Ferdinand was an astute politician, and developed close ties with St. Peter's in Rome as part of his political manoeuvering, aimed at consolidating the independent realms (joined by his marriage to Isabella) into a single state to be left to his heir. However, he did not want the Pope to control the Inquisition in Spain, as he was jealous of any other power within his borders.
The Pope did not want the Inquisition established in Spain at all, but Ferdinand insisted. He prevailed upon Rodrigo Borgia, then Bishop of Valencia and the Papal Vice-Chancellor as well as a cardinal, to lobby Rome on his behalf. Borgia was partially successful, as Pope Sixtus IV sanctioned the Inquisition only in the state of Castile. Later, Borgia was to have Spain's support for his own papacy as Pope Alexander VI.
Sixtus IV was Pope when the Spanish Inquisition was instituted in Seville. He worked against it, but bowed to pressure from Ferdinand of Aragon, who threatened to withhold military support from his kingdom of Sicily. Sixtus issued the Bull establishing the order in 1478. Nevertheless Sixtus was unhappy with the excesses of the Inquisition and took measures to suppress their abuses.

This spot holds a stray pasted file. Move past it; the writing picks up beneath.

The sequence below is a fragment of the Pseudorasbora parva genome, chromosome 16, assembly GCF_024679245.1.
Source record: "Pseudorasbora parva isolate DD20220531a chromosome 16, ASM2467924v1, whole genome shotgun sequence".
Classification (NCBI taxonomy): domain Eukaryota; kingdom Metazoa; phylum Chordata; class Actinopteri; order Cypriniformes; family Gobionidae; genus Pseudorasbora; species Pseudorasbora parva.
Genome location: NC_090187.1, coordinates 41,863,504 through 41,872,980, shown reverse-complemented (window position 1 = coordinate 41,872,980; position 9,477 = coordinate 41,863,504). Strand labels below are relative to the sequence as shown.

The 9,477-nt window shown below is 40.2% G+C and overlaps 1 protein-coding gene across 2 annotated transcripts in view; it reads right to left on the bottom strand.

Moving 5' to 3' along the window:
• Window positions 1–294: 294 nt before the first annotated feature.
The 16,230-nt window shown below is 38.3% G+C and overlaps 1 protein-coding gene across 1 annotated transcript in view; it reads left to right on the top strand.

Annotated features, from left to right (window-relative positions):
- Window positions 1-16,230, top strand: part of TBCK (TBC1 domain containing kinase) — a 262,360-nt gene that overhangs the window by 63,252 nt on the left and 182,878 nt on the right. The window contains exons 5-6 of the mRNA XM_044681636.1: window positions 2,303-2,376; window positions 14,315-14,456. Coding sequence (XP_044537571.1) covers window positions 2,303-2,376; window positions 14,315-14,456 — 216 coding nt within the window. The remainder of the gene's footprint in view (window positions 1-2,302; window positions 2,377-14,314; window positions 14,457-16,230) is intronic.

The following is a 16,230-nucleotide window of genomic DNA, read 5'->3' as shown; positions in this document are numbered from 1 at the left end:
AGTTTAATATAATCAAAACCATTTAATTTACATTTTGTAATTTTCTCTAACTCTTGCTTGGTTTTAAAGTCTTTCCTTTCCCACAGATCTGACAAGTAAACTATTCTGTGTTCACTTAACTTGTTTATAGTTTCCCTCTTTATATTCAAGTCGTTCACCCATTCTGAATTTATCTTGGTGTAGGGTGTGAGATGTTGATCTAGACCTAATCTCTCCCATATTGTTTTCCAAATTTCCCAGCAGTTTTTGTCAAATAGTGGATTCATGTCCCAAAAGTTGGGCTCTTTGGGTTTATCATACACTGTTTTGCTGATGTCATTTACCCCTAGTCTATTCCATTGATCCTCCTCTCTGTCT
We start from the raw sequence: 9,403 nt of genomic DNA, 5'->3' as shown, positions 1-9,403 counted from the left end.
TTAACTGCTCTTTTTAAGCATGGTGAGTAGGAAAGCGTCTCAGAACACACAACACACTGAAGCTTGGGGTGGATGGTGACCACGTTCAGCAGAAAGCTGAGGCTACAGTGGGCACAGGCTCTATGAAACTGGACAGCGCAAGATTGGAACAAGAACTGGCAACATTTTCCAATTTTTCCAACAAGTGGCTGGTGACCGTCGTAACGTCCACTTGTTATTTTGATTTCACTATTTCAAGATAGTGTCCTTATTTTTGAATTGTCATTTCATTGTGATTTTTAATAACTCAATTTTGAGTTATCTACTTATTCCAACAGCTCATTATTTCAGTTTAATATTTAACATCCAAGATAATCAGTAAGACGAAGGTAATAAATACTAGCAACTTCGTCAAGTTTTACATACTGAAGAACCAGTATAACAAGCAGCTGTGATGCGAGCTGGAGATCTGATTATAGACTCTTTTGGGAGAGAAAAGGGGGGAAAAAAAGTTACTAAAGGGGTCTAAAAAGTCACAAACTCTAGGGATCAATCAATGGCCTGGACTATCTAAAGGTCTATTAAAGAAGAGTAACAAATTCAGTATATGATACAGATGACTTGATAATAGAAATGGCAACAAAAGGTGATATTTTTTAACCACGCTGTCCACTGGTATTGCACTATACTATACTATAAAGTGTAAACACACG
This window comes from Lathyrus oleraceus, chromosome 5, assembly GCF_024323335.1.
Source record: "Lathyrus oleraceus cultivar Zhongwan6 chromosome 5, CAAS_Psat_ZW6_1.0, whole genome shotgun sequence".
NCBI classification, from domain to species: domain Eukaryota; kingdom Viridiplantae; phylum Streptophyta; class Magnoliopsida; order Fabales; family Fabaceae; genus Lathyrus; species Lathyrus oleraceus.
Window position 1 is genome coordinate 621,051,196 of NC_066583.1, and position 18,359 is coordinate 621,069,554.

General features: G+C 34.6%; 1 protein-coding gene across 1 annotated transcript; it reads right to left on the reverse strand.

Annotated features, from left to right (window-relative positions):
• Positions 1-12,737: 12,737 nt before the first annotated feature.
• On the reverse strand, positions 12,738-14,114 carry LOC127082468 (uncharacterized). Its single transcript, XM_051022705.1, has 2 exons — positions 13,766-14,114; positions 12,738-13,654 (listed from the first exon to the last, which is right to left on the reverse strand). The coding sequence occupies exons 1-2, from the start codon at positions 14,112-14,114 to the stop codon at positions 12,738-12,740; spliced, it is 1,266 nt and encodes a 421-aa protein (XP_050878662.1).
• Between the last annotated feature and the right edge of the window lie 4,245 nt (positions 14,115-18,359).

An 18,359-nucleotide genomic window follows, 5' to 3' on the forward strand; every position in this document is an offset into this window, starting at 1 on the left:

The Pope disapproved of the extreme measures being taken by Ferdinand, and categorically disallowed their spread to the kingdom of Aragon. He alleged that the Inquisition was a cynical ploy by Ferdinand and Isabella to confiscate the Jews' property. Despite his title of "Most Catholic King", and his ongoing attempts to woo the Pope to his side politically, Ferdinand continued to resist direct Papal influence in his lands. He decided to use strong-arm tactics against the Pope.
Ferdinand had some important levers he could use to bend the Pope to his will. Venice, traditionally the defender against the Turks in the East, was greatly weakened after a protracted war with them which ran from 1463 to 1479. The Turks had taken possession of Greece and the Greek islands. France, as always, was looking for signs of weakness which it could use to its advantage. And in the midst of all these threats, in August of 1480 the Sultan had attacked Italy itself, at the port of Otranto, with several thousand janissaries. They pillaged the countryside for three days, largely unopposed.